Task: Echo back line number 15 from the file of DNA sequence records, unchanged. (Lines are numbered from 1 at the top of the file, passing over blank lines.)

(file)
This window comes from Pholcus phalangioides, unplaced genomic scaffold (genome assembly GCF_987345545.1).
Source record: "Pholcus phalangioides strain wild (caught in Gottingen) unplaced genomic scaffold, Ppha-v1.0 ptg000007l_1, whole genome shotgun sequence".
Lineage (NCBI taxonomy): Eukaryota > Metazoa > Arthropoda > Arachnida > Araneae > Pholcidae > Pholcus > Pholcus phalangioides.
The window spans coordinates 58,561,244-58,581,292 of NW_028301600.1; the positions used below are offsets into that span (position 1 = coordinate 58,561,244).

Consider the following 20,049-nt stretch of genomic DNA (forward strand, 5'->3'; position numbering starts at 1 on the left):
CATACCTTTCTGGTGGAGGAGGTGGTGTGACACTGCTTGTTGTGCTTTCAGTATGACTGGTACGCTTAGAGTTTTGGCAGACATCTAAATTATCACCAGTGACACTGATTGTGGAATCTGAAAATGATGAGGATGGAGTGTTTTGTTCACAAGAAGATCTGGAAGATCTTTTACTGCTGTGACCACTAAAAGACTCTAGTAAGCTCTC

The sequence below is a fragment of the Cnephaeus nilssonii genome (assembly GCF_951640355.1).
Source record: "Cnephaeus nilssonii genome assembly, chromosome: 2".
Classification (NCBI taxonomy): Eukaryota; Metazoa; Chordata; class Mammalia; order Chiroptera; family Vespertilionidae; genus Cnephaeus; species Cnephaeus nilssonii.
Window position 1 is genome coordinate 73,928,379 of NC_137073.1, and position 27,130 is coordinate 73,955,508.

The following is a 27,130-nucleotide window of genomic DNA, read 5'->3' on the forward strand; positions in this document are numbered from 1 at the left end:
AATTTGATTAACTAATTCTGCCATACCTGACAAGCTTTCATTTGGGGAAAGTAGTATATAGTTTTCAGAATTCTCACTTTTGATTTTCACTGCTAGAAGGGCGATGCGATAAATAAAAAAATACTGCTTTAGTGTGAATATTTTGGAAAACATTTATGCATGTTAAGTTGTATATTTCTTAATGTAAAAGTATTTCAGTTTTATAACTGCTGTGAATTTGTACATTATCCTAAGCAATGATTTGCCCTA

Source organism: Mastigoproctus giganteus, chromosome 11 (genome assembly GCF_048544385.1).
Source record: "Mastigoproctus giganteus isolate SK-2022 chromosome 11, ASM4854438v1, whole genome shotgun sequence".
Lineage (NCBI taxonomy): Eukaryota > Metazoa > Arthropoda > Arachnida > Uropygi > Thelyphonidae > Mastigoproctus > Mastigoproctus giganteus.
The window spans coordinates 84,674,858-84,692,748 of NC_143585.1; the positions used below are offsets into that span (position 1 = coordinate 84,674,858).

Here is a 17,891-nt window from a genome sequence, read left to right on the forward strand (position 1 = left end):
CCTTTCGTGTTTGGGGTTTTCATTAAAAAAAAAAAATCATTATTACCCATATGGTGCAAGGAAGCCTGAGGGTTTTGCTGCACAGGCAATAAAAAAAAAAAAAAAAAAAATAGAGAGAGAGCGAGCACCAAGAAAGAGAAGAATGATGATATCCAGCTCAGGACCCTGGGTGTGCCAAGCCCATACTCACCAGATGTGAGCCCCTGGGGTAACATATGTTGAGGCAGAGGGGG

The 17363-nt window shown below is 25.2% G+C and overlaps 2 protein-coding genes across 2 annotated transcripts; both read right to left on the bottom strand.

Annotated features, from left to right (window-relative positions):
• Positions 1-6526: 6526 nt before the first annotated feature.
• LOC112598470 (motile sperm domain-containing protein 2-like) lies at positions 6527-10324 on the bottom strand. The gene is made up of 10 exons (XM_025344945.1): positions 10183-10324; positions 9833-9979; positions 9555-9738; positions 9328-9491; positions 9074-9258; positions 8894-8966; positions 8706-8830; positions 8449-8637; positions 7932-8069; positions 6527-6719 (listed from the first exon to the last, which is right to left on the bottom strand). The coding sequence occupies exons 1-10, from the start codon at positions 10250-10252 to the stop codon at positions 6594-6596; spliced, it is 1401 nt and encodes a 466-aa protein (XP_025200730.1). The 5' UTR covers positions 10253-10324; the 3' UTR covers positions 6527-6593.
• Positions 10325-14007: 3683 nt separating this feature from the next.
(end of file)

Lineage (NCBI taxonomy): Eukaryota > Metazoa > Arthropoda > Arachnida > Uropygi > Thelyphonidae > Mastigoproctus > Mastigoproctus giganteus.